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Each week I spend a couple days driving on the freeway to and from places north (living in San Diego everything tends to be north) at o-dark hundred hours (reference to military time Ė I do live in a military town). It is not my favorite time to get out of bed, let alone to be driving on the freeway, for it tends to be rather cold (cold is a relative term I know but it can be in the low 50ís) and dark. However, over time I have found certain aspects of these o-dark hundred treks to be enjoyable and illuminating. One of the aspects of getting up and driving before the sun makes its appearance that I have found quite enjoyable is watching the moon. You see, during these morning drives the moon is my only companion, for although the freeway is filled with cars, the drivers are shrouded in the all-encompassing darkness. I share the road with faceless drivers, alone with my thoughts and reflections, the moon following silently alongside me as I make my way to my destination.
Since I make these treks each week I have been able to see the various forms (phases) the moon takes on during the course of a month. My favorite phases are what I call the Cheshire cat (a thin sliver of the moon is illuminated, appearing much like a smile) and the spotlight (the full moon). When I see the Cheshire cat moon it reminds me that I am one in whom God delights and finds joy. The smiling moon is a picture to me of how God reacts as God turns his eye upon me, Godís attention toward me Ė God smiles. Godís smile is a smile that communicates Godís fondness for me, the joy I bring to Godís heart as Godís child, Godís enjoyment of me, and much more. When I sink into these thoughts of my smiling God it makes my heart smile and brings refreshment to my soul.
The spotlight moon is amazing to me. At times as I walk to my vehicle during a full moon I can see my shadow even though it is 0-dark hundred hours. During these times when the moon is full and I drive the coast I am able to see the ocean lit up. This vast body of water normally unseen by me on darker mornings or evenings is now awash with light, the waves dancing in the moonlight. It is amazingly beautiful. All this reminds me of the power God has to shine forth in the darkness of my own circumstances and life. It recalls to me the words of John, ďThe light shines out in the darkness and the darkness did not overcome it.Ē (John 1:5 NRSV) This moon reminds me of the hope that is mine in Christ and the promises that nothing, no-thing, can ever separate me from Godís love or caring presence.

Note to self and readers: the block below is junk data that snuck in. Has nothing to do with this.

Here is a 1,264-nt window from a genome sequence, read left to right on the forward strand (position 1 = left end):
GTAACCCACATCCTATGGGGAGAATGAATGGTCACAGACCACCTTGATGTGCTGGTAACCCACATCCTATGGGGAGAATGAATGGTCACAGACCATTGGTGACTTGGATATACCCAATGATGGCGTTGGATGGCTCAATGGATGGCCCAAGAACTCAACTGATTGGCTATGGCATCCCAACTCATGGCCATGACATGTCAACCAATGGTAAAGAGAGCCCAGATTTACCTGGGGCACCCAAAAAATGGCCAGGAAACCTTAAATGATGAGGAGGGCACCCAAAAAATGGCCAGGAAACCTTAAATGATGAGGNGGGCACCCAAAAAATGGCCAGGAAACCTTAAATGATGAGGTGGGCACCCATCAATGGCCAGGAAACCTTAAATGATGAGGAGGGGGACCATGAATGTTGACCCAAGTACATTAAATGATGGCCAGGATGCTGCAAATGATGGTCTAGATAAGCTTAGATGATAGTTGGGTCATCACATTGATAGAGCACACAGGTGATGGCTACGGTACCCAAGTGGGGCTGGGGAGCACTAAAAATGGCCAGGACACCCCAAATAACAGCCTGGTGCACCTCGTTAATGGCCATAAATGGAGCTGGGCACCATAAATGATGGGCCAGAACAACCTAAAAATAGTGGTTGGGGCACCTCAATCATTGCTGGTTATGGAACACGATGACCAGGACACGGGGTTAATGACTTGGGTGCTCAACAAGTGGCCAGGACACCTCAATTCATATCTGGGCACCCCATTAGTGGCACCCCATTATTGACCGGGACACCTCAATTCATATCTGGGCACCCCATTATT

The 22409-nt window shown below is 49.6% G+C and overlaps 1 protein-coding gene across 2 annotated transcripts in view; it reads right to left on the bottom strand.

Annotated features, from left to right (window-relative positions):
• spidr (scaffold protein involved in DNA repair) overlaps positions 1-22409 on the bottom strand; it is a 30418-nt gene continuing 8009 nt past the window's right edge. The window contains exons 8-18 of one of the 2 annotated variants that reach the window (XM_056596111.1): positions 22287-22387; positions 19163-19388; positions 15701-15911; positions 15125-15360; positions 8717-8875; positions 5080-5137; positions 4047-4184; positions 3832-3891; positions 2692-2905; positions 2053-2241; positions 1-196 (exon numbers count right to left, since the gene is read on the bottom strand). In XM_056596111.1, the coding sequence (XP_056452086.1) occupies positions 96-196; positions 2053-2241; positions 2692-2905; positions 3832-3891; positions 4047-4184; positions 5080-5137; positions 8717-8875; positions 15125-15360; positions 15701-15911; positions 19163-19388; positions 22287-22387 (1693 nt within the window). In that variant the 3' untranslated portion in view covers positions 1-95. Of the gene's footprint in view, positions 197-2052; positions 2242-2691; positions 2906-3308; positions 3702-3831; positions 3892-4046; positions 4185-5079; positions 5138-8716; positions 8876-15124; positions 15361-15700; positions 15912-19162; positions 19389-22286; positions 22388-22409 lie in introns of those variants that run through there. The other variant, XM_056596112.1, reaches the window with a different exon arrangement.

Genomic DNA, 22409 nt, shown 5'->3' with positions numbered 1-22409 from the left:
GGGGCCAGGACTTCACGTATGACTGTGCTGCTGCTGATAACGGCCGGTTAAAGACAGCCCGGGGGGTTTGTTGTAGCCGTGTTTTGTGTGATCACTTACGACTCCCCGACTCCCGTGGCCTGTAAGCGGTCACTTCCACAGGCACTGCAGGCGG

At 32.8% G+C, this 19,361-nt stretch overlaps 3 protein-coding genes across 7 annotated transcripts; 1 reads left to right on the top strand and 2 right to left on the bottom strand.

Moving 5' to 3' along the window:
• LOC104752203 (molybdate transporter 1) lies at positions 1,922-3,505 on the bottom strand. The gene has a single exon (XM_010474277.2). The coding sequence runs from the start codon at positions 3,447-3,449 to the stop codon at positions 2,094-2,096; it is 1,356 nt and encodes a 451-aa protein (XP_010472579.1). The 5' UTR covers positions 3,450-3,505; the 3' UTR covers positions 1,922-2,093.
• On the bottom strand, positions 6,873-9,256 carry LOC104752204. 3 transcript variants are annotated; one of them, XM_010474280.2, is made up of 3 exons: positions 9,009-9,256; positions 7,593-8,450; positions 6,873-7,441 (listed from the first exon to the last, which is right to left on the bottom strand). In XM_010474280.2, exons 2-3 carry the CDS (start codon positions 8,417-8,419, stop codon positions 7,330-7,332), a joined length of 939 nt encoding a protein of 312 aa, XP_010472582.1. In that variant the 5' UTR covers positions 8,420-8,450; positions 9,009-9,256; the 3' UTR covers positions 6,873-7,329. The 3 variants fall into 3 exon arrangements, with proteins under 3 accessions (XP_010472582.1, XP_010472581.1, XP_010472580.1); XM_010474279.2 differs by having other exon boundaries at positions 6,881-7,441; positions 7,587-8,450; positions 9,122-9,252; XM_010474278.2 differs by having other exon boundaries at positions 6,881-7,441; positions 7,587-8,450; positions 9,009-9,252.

There is one additional thought I would like to share about the spotlight moon. At certain times of the year as I return home at night the spotlight moon seems to be just beginning to rise on the horizon and it looks gigantic. So huge, so close, it feels almost like I could touch it. I love when that huge spotlight moon shows itself Ė it is a thing of incredible beauty. In fact, I love this manifestation of the moon so much that I often spontaneously burst out singing. Itís true! I will suddenly find myself singing:
When the moon fills the sky like a big pizza pie thatís amore (love)
When the moon fills the sky like a big pizza pie thatís amore (love)
Then I change the next part a little. Instead of "Bells will ring ting-a-ling, ting-a-ling", I sing ďChrist died for me, Jesus set me free, thatís amoreĒ. (love)
This big pizza pie moon reminds me of the ginormous*, unconditional, nothing- can-separate-me-from-it love of God. Whatís not to sing about? As I drive home with this moon as my silent companion I seek to be present to the love of God within me, surrounding me, wooing me and carrying me in this moment and the next for all eternity.
The smiling, spotlight and the pizza pie moons communicate Godís love and hope to me and help to rekindle those same realities deep within me. These are gifts from God to me as I make my drive in solitude and silence. These gifts from God prepare and equip me for my day or my night as I head home to bed as well as my life as a whole and remind me to keep my eyes, ears and heart open to other gifts my God may seek to give me this day.
But that is not all. The moon has also turned out to be quite the theologian. Over the months of early morning o-dark hundred hours, driving with Sister Moon ( this idea of the personification of nature I adapt from St Francis of Assisi) has been teaching me about the character of God; not just Godís love but also the truth about the unchanging character of God. As we are told in Scripture, God does not change. However, our circumstances can seem to indicate that God does indeed change. So, we are left with a dilemma: does God change or does God not change? Over the years as I have considered this dilemma I have come to refer to God as the unchanging, ever changing One. By this description of God I have sought to communicate both these truths. At one level this seems to resonate with peoples own experience but at another level they seem to feel uneasy, having been taught that God does not change. Also, the fact that God is the same yesterday, today and tomorrow is a source of great comfort and security for people, even though at the level of their experience this does not ring true and often leads to much doubting about who God really is.